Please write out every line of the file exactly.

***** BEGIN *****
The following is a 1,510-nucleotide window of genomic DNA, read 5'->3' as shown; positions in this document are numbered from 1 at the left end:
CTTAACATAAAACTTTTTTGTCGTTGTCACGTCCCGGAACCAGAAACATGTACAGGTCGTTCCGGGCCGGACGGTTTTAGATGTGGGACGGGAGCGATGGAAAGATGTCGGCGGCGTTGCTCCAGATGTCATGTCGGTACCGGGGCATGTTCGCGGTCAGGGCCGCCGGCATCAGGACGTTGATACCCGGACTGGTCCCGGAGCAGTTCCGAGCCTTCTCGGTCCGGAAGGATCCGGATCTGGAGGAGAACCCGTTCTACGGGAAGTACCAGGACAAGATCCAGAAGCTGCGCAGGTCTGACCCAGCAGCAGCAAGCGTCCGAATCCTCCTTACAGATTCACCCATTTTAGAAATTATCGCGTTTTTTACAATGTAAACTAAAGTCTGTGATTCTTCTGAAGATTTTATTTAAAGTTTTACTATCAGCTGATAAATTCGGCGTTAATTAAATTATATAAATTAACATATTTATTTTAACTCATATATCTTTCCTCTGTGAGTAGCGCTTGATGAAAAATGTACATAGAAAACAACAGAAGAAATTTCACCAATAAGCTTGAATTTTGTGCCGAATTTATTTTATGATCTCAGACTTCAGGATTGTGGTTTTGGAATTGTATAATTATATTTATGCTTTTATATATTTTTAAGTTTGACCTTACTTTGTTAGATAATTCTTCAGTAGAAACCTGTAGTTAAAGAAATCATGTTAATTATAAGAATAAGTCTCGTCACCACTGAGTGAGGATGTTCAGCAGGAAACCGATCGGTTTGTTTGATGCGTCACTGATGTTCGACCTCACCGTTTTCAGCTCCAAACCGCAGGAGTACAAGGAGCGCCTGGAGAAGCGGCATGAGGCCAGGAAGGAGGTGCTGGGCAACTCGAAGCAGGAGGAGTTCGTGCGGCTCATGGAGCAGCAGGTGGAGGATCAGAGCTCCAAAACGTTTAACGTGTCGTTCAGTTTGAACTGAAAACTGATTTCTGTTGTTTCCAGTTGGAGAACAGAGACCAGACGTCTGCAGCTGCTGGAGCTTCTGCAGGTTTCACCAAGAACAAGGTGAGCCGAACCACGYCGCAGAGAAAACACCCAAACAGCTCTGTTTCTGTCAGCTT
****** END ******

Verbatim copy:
The following is a 1,510-nucleotide window of genomic DNA, read 5'->3' as shown; positions in this document are numbered from 1 at the left end:
CTTAACATAAAACTTTTTTGTCGTTGTCACGTCCCGGAACCAGAAACATGTACAGGTCGTTCCGGGCCGGACGGTTTTAGATGTGGGACGGGAGCGATGGAAAGATGTCGGCGGCGTTGCTCCAGATGTCATGTCGGTACCGGGGCATGTTCGCGGTCAGGGCCGCCGGCATCAGGACGTTGATACCCGGACTGGTCCCGGAGCAGTTCCGAGCCTTCTCGGTCCGGAAGGATCCGGATCTGGAGGAGAACCCGTTCTACGGGAAGTACCAGGACAAGATCCAGAAGCTGCGCAGGTCTGACCCAGCAGCAGCAAGCGTCCGAATCCTCCTTACAGATTCACCCATTTTAGAAATTATCGCGTTTTTTACAATGTAAACTAAAGTCTGTGATTCTTCTGAAGATTTTATTTAAAGTTTTACTATCAGCTGATAAATTCGGCGTTAATTAAATTATATAAATTAACATATTTATTTTAACTCATATATCTTTCCTCTGTGAGTAGCGCTTGATGAAAAATGTACATAGAAAACAACAGAAGAAATTTCACCAATAAGCTTGAATTTTGTGCCGAATTTATTTTATGATCTCAGACTTCAGGATTGTGGTTTTGGAATTGTATAATTATATTTATGCTTTTATATATTTTTAAGTTTGACCTTACTTTGTTAGATAATTCTTCAGTAGAAACCTGTAGTTAAAGAAATCATGTTAATTATAAGAATAAGTCTCGTCACCACTGAGTGAGGATGTTCAGCAGGAAACCGATCGGTTTGTTTGATGCGTCACTGATGTTCGACCTCACCGTTTTCAGCTCCAAACCGCAGGAGTACAAGGAGCGCCTGGAGAAGCGGCATGAGGCCAGGAAGGAGGTGCTGGGCAACTCGAAGCAGGAGGAGTTCGTGCGGCTCATGGAGCAGCAGGTGGAGGATCAGAGCTCCAAAACGTTTAACGTGTCGTTCAGTTTGAACTGAAAACTGATTTCTGTTGTTTCCAGTTGGAGAACAGAGACCAGACGTCTGCAGCTGCTGGAGCTTCTGCAGGTTTCACCAAGAACAAGGTGAGCCGAACCACGYCGCAGAGAAAACACCCAAACAGCTCTGTTTCTGTCAGCTT